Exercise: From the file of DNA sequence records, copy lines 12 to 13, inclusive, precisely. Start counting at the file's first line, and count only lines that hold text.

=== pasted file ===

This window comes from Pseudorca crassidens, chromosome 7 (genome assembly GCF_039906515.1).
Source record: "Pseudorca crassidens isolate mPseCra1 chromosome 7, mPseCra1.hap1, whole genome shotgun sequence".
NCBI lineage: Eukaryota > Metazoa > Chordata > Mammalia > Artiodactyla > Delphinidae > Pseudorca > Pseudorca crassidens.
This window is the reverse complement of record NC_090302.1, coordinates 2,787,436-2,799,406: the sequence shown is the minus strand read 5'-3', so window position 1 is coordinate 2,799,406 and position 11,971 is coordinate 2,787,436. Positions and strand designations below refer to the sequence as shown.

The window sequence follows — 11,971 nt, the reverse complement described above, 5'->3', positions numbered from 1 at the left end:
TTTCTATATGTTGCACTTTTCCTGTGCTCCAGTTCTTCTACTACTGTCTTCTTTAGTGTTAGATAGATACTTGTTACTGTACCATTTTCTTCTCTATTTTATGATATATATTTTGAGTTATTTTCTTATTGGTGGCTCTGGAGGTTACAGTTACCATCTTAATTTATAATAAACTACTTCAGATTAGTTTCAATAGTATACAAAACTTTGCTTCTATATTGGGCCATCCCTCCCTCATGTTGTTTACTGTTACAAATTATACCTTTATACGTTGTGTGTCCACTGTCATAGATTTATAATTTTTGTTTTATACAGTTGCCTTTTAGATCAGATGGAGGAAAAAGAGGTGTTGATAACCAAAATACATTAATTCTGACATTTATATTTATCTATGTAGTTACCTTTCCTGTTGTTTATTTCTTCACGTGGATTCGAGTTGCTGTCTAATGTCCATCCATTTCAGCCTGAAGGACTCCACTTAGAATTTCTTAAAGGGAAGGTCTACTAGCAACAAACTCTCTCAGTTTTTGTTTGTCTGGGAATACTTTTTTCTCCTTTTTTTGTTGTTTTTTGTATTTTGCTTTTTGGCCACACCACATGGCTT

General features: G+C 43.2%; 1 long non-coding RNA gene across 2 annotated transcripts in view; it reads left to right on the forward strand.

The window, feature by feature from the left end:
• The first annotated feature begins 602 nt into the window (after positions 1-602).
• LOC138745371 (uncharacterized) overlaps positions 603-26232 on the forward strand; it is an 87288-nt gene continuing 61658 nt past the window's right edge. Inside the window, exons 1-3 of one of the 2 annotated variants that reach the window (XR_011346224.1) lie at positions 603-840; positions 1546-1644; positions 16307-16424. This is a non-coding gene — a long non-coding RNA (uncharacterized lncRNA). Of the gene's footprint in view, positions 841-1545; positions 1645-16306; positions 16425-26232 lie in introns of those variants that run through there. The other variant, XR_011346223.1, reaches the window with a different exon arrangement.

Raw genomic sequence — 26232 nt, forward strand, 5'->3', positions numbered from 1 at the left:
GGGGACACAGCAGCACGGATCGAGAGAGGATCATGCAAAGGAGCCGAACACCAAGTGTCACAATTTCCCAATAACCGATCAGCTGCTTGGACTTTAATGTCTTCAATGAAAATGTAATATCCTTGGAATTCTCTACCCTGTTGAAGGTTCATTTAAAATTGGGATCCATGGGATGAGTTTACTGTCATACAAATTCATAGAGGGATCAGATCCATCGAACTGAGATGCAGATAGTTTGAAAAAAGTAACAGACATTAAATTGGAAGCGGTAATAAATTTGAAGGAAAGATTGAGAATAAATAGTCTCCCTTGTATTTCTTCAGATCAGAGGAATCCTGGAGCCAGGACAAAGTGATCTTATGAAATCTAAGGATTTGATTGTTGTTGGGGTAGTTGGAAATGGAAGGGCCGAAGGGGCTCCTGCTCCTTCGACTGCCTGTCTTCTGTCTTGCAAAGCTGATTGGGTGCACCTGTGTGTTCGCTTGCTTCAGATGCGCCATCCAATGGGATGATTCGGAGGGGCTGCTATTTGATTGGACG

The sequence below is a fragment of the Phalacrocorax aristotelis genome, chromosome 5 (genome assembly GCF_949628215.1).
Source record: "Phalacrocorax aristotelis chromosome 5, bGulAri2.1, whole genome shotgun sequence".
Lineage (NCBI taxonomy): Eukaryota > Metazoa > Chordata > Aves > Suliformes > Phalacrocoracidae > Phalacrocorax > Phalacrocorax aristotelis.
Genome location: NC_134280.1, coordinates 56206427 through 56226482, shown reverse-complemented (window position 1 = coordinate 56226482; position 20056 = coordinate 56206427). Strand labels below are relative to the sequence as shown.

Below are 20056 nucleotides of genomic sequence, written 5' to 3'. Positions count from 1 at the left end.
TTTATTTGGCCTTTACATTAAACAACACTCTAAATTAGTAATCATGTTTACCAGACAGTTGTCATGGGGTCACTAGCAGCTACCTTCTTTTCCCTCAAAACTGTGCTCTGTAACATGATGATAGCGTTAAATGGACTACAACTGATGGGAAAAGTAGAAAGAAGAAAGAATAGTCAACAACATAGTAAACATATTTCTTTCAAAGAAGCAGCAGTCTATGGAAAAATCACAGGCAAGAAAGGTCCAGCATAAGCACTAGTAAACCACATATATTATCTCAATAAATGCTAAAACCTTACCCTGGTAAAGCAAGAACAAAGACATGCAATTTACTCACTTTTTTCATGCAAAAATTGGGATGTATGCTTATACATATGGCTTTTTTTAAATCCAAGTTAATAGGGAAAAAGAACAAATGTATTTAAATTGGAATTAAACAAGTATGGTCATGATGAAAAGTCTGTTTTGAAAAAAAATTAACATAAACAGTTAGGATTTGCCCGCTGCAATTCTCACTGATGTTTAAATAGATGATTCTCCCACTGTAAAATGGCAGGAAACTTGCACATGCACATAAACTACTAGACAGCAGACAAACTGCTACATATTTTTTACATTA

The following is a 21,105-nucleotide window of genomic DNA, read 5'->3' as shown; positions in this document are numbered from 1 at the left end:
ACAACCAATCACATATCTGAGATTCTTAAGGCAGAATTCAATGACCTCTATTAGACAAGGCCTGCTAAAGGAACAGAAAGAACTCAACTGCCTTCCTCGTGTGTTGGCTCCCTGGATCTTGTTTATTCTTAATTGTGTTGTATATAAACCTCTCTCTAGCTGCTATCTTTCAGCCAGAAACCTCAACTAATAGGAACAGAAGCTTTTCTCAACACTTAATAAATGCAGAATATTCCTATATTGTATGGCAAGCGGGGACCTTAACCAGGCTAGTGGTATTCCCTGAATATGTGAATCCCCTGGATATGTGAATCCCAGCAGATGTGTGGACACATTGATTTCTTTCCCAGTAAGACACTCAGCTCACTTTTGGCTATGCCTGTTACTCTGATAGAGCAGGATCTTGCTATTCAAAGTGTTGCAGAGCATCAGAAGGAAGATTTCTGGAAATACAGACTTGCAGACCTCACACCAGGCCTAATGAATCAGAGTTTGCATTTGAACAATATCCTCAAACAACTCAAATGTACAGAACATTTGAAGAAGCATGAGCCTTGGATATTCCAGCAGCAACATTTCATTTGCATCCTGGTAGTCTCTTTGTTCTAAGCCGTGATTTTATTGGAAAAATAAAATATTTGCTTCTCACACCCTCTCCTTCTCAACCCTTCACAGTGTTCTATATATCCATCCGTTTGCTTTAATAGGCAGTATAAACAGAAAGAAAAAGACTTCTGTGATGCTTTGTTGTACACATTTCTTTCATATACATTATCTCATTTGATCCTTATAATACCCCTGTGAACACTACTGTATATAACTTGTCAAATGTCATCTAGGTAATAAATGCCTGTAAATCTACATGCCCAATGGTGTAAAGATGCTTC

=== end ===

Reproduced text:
GGGGACACAGCAGCACGGATCGAGAGAGGATCATGCAAAGGAGCCGAACACCAAGTGTCACAATTTCCCAATAACCGATCAGCTGCTTGGACTTTAATGTCTTCAATGAAAATGTAATATCCTTGGAATTCTCTACCCTGTTGAAGGTTCATTTAAAATTGGGATCCATGGGATGAGTTTACTGTCATACAAATTCATAGAGGGATCAGATCCATCGAACTGAGATGCAGATAGTTTGAAAAAAGTAACAGACATTAAATTGGAAGCGGTAATAAATTTGAAGGAAAGATTGAGAATAAATAGTCTCCCTTGTATTTCTTCAGATCAGAGGAATCCTGGAGCCAGGACAAAGTGATCTTATGAAATCTAAGGATTTGATTGTTGTTGGGGTAGTTGGAAATGGAAGGGCCGAAGGGGCTCCTGCTCCTTCGACTGCCTGTCTTCTGTCTTGCAAAGCTGATTGGGTGCACCTGTGTGTTCGCTTGCTTCAGATGCGCCATCCAATGGGATGATTCGGAGGGGCTGCTATTTGATTGGACG

The sequence below is a fragment of the Phalacrocorax aristotelis genome, chromosome 5 (genome assembly GCF_949628215.1).